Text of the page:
Far from a coattails-style brutality drama echoing “12 Years a Slave,” “Belle” tells an upbeat story of a mixed-race heiress who, in late-1700s English society, experiences familial love, social acceptance and exhilarating romance.
A likable heroine and some novelty keep the film engaging. But excessive fluff and falseness frustratingly limit its effect.
Directed by Amma Asante (“A Way of Life”) and written by Misan Sagay, the film centers on real-life Dido Elizabeth Belle (Gugu Mbatha-Raw), the illegitimate daughter of a Royal Navy admiral and a Caribbean slave.
Set in a Jane Austen-like world of parlors and propriety, the story begins when Dido’s father (Matthew Goode) delivers his young daughter to the English home of an uncle — the high-ranking judge Lord Mansfield (Tom Wilkinson). After gasping at the thought of taking a black child into their home, the basically decent Mansfield and his similarly minded wife (Emily Watson) raise Dido as their own, and Dido develops a sisterly bond with another niece, Elizabeth (Sarah Gadon).
Race indeed comes into play as when Dido isn’t permitted to dine with the family when guests are present.
But after Dido inherits her father’s fortune, her heiress status grants her opportunities exceeding those of the white but poorer Elizabeth.
In the romantic arena, meanwhile, it allows Dido to reject the interests of greedily bred Oscar Ashford (James Norton) and to follow her heart by choosing a man of conscience in the form of abolitionist lawyer John Davinier (Sam Reid). Davinier clashes with the more moderate Lord Mansfield and worries about how he will rule in a high-profile trial involving a ship whose crew threw 142 sick slaves overboard.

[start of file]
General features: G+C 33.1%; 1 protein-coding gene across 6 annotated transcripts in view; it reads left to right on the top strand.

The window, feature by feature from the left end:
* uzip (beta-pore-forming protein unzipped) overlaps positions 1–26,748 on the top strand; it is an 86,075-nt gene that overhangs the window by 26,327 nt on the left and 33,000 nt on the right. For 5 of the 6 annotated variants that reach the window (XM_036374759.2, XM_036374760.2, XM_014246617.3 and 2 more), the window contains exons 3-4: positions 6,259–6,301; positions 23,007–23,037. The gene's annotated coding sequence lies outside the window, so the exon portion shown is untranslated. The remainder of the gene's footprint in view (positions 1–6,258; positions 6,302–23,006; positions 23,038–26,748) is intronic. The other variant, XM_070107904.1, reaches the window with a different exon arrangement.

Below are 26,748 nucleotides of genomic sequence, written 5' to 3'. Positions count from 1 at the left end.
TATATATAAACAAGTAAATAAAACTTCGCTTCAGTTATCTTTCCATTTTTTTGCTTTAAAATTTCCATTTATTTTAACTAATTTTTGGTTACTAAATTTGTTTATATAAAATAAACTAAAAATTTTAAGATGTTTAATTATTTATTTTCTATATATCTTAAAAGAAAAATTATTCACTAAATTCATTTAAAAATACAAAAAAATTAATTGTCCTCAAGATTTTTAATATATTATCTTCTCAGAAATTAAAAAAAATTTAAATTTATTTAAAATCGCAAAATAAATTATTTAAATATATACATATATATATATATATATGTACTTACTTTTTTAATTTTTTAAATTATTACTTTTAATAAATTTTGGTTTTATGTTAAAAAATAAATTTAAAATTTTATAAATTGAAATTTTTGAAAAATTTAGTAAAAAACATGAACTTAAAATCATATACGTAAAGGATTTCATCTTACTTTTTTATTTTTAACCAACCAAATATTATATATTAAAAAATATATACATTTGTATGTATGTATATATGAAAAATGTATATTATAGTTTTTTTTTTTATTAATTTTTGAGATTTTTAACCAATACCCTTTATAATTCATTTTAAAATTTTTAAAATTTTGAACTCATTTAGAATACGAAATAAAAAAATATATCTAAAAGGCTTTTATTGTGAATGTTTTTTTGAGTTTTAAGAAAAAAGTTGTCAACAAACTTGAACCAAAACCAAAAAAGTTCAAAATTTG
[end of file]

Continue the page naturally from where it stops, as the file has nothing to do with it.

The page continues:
Asante has described the film as the rare costume drama that features a nonwhite heroine, and Dido, who is radiantly played by British actress Mbatha-Raw, delivers the Austen essentials. She’s a spirited presence exuding goodness.
Asante also efficiently explores issues of class and gender when addressing how women in Dido’s times were regarded largely as the sum of their dowries.
But ultimately the film suffers from too much Hollywood contrivance and does not shine as the blend of romantic comedy and socially charged history that it should be.
The fact-based slavery-ship case, which could have yielded compelling scenes of political maneuvering (think “Lincoln”) comes across as a device in a melodramatic Dido-Mansfield-Davinier loyalty triangle. Davinier, prone to making preachy speeches, is no Mr. Darcy.
Members of the impressive supporting cast, including Miranda Richardson as a social climber and Penelope Wilton as an aunt who symbolizes spinsterhood, have nothing interesting to do.
A fairy tale ending, like too much of this film, is pat.
Starring Gugu Mbatha-Raw, Tom Wilkinson, Sam Reid, Sarah Gadon
Written by Misan Sagay
Directed by Amma Asante
Running time: 1 hour, 45 minutes